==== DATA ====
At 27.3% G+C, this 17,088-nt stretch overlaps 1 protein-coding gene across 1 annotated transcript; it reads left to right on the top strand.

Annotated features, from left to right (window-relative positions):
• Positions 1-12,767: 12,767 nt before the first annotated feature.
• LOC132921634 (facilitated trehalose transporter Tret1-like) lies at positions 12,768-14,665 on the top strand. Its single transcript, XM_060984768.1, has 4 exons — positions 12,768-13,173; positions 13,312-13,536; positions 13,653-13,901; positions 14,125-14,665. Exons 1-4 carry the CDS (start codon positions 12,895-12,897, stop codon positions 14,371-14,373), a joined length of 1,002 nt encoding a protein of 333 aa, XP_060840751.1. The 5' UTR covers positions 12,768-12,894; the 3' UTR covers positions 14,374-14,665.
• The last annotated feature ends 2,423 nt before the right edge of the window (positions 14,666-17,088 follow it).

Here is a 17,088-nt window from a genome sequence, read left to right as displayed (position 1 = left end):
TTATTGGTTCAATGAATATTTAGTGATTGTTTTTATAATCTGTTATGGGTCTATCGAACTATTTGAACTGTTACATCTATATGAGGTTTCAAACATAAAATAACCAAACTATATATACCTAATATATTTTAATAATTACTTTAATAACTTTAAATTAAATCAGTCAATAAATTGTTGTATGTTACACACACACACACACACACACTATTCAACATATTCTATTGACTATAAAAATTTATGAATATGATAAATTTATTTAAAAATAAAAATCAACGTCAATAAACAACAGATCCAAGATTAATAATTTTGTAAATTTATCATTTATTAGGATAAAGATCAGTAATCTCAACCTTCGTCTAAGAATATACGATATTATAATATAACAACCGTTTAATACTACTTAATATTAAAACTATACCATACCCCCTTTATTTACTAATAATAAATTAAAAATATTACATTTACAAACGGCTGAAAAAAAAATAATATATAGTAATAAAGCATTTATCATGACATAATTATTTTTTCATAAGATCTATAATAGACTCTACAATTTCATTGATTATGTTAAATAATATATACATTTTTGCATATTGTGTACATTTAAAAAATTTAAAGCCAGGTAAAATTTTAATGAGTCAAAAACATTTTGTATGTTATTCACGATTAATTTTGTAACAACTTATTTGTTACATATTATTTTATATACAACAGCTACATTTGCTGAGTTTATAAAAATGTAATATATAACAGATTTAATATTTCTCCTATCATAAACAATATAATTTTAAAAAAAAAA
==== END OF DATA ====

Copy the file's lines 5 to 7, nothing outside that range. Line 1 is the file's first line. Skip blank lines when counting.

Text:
• The last annotated feature ends 2,423 nt before the right edge of the window (positions 14,666-17,088 follow it).

Here is a 17,088-nt window from a genome sequence, read left to right as displayed (position 1 = left end):
TTATTGGTTCAATGAATATTTAGTGATTGTTTTTATAATCTGTTATGGGTCTATCGAACTATTTGAACTGTTACATCTATATGAGGTTTCAAACATAAAATAACCAAACTATATATACCTAATATATTTTAATAATTACTTTAATAACTTTAAATTAAATCAGTCAATAAATTGTTGTATGTTACACACACACACACACACACACTATTCAACATATTCTATTGACTATAAAAATTTATGAATATGATAAATTTATTTAAAAATAAAAATCAACGTCAATAAACAACAGATCCAAGATTAATAATTTTGTAAATTTATCATTTATTAGGATAAAGATCAGTAATCTCAACCTTCGTCTAAGAATATACGATATTATAATATAACAACCGTTTAATACTACTTAATATTAAAACTATACCATACCCCCTTTATTTACTAATAATAAATTAAAAATATTACATTTACAAACGGCTGAAAAAAAAATAATATATAGTAATAAAGCATTTATCATGACATAATTATTTTTTCATAAGATCTATAATAGACTCTACAATTTCATTGATTATGTTAAATAATATATACATTTTTGCATATTGTGTACATTTAAAAAATTTAAAGCCAGGTAAAATTTTAATGAGTCAAAAACATTTTGTATGTTATTCACGATTAATTTTGTAACAACTTATTTGTTACATATTATTTTATATACAACAGCTACATTTGCTGAGTTTATAAAAATGTAATATATAACAGATTTAATATTTCTCCTATCATAAACAATATAATTTTAAAAAAAAAA